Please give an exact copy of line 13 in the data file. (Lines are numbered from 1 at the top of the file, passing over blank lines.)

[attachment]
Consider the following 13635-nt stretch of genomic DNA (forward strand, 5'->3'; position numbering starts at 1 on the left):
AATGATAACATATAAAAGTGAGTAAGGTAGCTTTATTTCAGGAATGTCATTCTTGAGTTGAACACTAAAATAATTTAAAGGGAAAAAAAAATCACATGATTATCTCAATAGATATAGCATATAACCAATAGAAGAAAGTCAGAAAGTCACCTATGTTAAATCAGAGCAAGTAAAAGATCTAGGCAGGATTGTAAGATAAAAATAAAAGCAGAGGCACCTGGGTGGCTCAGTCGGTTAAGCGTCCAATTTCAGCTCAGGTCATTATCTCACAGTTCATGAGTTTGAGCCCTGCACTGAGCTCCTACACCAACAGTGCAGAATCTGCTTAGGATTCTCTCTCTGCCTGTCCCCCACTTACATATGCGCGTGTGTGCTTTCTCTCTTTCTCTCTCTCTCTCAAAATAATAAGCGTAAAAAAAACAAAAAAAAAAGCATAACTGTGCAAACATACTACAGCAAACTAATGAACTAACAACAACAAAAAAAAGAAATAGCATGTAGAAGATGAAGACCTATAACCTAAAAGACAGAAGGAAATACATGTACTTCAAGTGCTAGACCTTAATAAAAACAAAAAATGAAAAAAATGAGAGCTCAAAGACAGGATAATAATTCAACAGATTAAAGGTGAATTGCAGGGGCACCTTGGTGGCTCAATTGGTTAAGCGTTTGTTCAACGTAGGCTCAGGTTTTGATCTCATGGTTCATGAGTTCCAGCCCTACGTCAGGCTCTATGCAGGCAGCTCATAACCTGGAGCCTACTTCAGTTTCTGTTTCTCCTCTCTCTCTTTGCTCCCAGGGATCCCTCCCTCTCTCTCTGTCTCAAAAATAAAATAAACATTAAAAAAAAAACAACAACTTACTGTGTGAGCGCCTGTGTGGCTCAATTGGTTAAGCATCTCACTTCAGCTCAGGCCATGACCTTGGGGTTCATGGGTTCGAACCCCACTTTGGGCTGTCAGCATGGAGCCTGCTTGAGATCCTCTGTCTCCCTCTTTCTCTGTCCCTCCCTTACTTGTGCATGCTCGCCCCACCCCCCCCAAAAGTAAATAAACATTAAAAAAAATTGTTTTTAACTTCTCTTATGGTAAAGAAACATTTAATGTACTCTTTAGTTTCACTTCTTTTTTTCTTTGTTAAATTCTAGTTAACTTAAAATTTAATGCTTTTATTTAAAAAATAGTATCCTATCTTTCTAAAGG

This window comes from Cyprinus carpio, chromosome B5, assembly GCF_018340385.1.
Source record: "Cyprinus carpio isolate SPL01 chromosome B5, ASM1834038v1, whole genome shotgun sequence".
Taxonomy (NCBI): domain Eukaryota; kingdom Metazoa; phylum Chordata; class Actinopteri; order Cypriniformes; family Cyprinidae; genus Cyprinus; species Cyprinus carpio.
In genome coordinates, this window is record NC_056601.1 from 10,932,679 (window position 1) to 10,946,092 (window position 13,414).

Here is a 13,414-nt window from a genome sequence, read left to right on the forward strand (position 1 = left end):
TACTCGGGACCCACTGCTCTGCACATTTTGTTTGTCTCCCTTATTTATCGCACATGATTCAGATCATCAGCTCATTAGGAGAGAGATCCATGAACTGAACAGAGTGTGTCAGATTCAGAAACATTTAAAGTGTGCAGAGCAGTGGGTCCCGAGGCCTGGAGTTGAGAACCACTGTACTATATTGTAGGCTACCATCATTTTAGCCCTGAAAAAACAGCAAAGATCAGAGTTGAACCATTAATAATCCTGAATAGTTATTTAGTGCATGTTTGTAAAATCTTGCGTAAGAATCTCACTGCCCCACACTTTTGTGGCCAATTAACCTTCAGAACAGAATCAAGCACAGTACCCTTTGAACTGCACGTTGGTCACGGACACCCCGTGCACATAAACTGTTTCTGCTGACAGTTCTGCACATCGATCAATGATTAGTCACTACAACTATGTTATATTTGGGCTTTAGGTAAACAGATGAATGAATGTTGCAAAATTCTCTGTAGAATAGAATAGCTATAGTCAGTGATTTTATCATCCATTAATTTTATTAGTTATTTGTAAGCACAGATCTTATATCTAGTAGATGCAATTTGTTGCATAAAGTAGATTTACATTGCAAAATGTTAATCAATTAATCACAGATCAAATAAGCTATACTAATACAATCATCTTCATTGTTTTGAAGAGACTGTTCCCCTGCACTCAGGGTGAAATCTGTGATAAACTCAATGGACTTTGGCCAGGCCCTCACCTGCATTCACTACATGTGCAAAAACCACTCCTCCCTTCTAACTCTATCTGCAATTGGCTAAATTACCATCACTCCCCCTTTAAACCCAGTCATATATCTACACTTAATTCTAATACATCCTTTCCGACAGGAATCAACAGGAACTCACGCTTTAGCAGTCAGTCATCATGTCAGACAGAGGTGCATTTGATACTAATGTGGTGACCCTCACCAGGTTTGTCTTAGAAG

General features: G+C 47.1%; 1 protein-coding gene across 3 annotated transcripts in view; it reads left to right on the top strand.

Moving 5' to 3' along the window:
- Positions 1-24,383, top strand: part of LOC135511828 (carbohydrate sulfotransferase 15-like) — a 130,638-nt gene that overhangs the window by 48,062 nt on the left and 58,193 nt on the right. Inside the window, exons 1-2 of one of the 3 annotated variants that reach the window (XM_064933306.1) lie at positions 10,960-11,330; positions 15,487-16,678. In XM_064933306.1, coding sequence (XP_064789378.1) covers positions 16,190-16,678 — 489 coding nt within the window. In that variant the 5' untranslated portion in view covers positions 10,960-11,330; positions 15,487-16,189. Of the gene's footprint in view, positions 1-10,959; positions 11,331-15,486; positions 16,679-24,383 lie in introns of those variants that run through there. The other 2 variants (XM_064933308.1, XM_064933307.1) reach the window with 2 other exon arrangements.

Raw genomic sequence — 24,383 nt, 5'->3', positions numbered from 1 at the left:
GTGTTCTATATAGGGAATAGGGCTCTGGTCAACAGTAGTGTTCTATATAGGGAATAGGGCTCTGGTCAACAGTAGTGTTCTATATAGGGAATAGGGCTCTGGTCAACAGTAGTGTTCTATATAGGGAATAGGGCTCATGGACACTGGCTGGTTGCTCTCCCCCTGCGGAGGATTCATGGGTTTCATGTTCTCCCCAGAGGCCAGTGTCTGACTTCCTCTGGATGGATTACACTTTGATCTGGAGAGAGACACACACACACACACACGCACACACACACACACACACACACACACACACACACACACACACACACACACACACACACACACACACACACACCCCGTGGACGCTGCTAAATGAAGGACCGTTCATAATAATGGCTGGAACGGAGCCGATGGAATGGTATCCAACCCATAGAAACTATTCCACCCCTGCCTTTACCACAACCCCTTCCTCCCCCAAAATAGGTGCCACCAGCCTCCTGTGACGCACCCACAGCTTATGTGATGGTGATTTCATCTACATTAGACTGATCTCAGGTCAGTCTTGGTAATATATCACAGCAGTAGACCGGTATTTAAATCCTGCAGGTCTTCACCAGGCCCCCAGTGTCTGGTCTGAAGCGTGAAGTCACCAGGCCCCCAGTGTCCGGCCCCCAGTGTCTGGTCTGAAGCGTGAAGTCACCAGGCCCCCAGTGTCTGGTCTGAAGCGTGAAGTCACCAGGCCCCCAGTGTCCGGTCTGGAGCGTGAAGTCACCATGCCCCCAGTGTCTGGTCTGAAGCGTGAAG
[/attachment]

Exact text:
GTGTTCTATATAGGGAATAGGGCTCTGGTCAACAGTAGTGTTCTATATAGGGAATAGGGCTCTGGTCAACAGTAGTGTTCTATATAGGGAATAGGGCTCTGGTCAACAGTAGTGTTCTATATAGGGAATAGGGCTCATGGACACTGGCTGGTTGCTCTCCCCCTGCGGAGGATTCATGGGTTTCATGTTCTCCCCAGAGGCCAGTGTCTGACTTCCTCTGGATGGATTACACTTTGATCTGGAGAGAGACACACACACACACACACGCACACACACACACACACACACACACACACACACACACACACACACACACACACACACACACACACACACACACCCCGTGGACGCTGCTAAATGAAGGACCGTTCATAATAATGGCTGGAACGGAGCCGATGGAATGGTATCCAACCCATAGAAACTATTCCACCCCTGCCTTTACCACAACCCCTTCCTCCCCCAAAATAGGTGCCACCAGCCTCCTGTGACGCACCCACAGCTTATGTGATGGTGATTTCATCTACATTAGACTGATCTCAGGTCAGTCTTGGTAATATATCACAGCAGTAGACCGGTATTTAAATCCTGCAGGTCTTCACCAGGCCCCCAGTGTCTGGTCTGAAGCGTGAAGTCACCAGGCCCCCAGTGTCCGGCCCCCAGTGTCTGGTCTGAAGCGTGAAGTCACCAGGCCCCCAGTGTCTGGTCTGAAGCGTGAAGTCACCAGGCCCCCAGTGTCCGGTCTGGAGCGTGAAGTCACCATGCCCCCAGTGTCTGGTCTGAAGCGTGAAG